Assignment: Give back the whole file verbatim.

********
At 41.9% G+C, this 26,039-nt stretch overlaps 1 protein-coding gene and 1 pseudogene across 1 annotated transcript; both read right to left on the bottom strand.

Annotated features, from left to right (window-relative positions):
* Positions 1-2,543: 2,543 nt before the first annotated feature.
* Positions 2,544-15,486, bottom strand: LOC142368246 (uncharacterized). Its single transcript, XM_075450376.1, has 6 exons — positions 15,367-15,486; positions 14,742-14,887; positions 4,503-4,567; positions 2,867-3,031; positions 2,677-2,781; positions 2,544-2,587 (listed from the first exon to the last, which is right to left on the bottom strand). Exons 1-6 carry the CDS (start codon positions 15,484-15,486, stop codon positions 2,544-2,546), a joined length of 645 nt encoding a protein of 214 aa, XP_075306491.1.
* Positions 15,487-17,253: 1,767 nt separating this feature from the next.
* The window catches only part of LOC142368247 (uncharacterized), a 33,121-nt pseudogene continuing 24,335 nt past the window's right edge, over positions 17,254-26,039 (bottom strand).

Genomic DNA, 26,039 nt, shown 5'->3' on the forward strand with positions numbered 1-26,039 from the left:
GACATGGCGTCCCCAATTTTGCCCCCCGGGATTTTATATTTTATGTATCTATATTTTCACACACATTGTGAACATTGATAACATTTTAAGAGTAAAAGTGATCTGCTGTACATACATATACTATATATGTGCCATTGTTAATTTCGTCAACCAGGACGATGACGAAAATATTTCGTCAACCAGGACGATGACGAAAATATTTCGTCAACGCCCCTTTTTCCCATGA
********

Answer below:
At 41.9% G+C, this 26,039-nt stretch overlaps 1 protein-coding gene and 1 pseudogene across 1 annotated transcript; both read right to left on the bottom strand.

Annotated features, from left to right (window-relative positions):
* Positions 1-2,543: 2,543 nt before the first annotated feature.
* Positions 2,544-15,486, bottom strand: LOC142368246 (uncharacterized). Its single transcript, XM_075450376.1, has 6 exons — positions 15,367-15,486; positions 14,742-14,887; positions 4,503-4,567; positions 2,867-3,031; positions 2,677-2,781; positions 2,544-2,587 (listed from the first exon to the last, which is right to left on the bottom strand). Exons 1-6 carry the CDS (start codon positions 15,484-15,486, stop codon positions 2,544-2,546), a joined length of 645 nt encoding a protein of 214 aa, XP_075306491.1.
* Positions 15,487-17,253: 1,767 nt separating this feature from the next.
* The window catches only part of LOC142368247 (uncharacterized), a 33,121-nt pseudogene continuing 24,335 nt past the window's right edge, over positions 17,254-26,039 (bottom strand).

Genomic DNA, 26,039 nt, shown 5'->3' on the forward strand with positions numbered 1-26,039 from the left:
GACATGGCGTCCCCAATTTTGCCCCCCGGGATTTTATATTTTATGTATCTATATTTTCACACACATTGTGAACATTGATAACATTTTAAGAGTAAAAGTGATCTGCTGTACATACATATACTATATATGTGCCATTGTTAATTTCGTCAACCAGGACGATGACGAAAATATTTCGTCAACCAGGACGATGACGAAAATATTTCGTCAACGCCCCTTTTTCCCATGA